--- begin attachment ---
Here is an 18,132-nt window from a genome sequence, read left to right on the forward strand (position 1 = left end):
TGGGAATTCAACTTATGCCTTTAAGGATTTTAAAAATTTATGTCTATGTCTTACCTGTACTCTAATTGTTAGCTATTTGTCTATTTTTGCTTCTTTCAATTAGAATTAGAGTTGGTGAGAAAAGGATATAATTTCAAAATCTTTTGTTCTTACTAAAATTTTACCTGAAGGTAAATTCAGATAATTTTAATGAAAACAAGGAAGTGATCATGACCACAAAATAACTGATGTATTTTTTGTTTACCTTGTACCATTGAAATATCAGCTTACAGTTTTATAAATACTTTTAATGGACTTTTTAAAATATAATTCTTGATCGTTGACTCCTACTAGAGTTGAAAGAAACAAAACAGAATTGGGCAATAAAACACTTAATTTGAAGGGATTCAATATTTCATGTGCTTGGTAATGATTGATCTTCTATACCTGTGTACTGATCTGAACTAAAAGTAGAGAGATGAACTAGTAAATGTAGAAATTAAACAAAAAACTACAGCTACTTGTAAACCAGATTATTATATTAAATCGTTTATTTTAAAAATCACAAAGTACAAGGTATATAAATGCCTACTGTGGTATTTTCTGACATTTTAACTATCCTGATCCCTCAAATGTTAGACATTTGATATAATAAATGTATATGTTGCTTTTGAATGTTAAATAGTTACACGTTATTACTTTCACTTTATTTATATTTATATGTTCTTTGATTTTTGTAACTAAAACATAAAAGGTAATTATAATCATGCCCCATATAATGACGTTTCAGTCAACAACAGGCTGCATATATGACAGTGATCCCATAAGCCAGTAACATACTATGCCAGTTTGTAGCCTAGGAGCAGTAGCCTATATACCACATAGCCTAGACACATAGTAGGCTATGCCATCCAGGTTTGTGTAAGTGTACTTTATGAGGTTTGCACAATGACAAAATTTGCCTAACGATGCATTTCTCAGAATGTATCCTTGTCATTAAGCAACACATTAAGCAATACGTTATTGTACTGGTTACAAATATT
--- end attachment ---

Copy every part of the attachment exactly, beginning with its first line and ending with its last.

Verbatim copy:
Here is an 18,132-nt window from a genome sequence, read left to right on the forward strand (position 1 = left end):
TGGGAATTCAACTTATGCCTTTAAGGATTTTAAAAATTTATGTCTATGTCTTACCTGTACTCTAATTGTTAGCTATTTGTCTATTTTTGCTTCTTTCAATTAGAATTAGAGTTGGTGAGAAAAGGATATAATTTCAAAATCTTTTGTTCTTACTAAAATTTTACCTGAAGGTAAATTCAGATAATTTTAATGAAAACAAGGAAGTGATCATGACCACAAAATAACTGATGTATTTTTTGTTTACCTTGTACCATTGAAATATCAGCTTACAGTTTTATAAATACTTTTAATGGACTTTTTAAAATATAATTCTTGATCGTTGACTCCTACTAGAGTTGAAAGAAACAAAACAGAATTGGGCAATAAAACACTTAATTTGAAGGGATTCAATATTTCATGTGCTTGGTAATGATTGATCTTCTATACCTGTGTACTGATCTGAACTAAAAGTAGAGAGATGAACTAGTAAATGTAGAAATTAAACAAAAAACTACAGCTACTTGTAAACCAGATTATTATATTAAATCGTTTATTTTAAAAATCACAAAGTACAAGGTATATAAATGCCTACTGTGGTATTTTCTGACATTTTAACTATCCTGATCCCTCAAATGTTAGACATTTGATATAATAAATGTATATGTTGCTTTTGAATGTTAAATAGTTACACGTTATTACTTTCACTTTATTTATATTTATATGTTCTTTGATTTTTGTAACTAAAACATAAAAGGTAATTATAATCATGCCCCATATAATGACGTTTCAGTCAACAACAGGCTGCATATATGACAGTGATCCCATAAGCCAGTAACATACTATGCCAGTTTGTAGCCTAGGAGCAGTAGCCTATATACCACATAGCCTAGACACATAGTAGGCTATGCCATCCAGGTTTGTGTAAGTGTACTTTATGAGGTTTGCACAATGACAAAATTTGCCTAACGATGCATTTCTCAGAATGTATCCTTGTCATTAAGCAACACATTAAGCAATACGTTATTGTACTGGTTACAAATATT